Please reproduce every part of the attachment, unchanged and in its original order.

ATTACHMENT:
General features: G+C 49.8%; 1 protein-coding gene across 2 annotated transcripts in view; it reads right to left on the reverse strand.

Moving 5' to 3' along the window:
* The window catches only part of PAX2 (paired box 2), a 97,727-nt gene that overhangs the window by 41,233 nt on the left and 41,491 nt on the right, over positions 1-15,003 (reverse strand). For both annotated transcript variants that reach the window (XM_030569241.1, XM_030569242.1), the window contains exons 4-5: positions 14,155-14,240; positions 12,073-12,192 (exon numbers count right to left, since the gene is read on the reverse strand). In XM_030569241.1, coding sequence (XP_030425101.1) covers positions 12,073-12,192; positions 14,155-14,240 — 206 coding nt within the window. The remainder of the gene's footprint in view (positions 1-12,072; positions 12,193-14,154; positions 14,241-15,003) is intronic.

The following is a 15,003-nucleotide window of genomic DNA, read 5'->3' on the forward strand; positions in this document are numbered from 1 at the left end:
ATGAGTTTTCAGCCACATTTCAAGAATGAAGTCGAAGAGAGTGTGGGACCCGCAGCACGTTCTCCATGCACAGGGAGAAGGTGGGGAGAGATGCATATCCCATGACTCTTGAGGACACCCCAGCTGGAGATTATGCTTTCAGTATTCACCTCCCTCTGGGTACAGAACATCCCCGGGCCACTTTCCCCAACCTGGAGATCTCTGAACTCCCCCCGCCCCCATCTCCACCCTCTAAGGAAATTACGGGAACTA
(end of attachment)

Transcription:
General features: G+C 49.8%; 1 protein-coding gene across 2 annotated transcripts in view; it reads right to left on the reverse strand.

Moving 5' to 3' along the window:
* The window catches only part of PAX2 (paired box 2), a 97,727-nt gene that overhangs the window by 41,233 nt on the left and 41,491 nt on the right, over positions 1-15,003 (reverse strand). For both annotated transcript variants that reach the window (XM_030569241.1, XM_030569242.1), the window contains exons 4-5: positions 14,155-14,240; positions 12,073-12,192 (exon numbers count right to left, since the gene is read on the reverse strand). In XM_030569241.1, coding sequence (XP_030425101.1) covers positions 12,073-12,192; positions 14,155-14,240 — 206 coding nt within the window. The remainder of the gene's footprint in view (positions 1-12,072; positions 12,193-14,154; positions 14,241-15,003) is intronic.

The following is a 15,003-nucleotide window of genomic DNA, read 5'->3' on the forward strand; positions in this document are numbered from 1 at the left end:
ATGAGTTTTCAGCCACATTTCAAGAATGAAGTCGAAGAGAGTGTGGGACCCGCAGCACGTTCTCCATGCACAGGGAGAAGGTGGGGAGAGATGCATATCCCATGACTCTTGAGGACACCCCAGCTGGAGATTATGCTTTCAGTATTCACCTCCCTCTGGGTACAGAACATCCCCGGGCCACTTTCCCCAACCTGGAGATCTCTGAACTCCCCCCGCCCCCATCTCCACCCTCTAAGGAAATTACGGGAACTA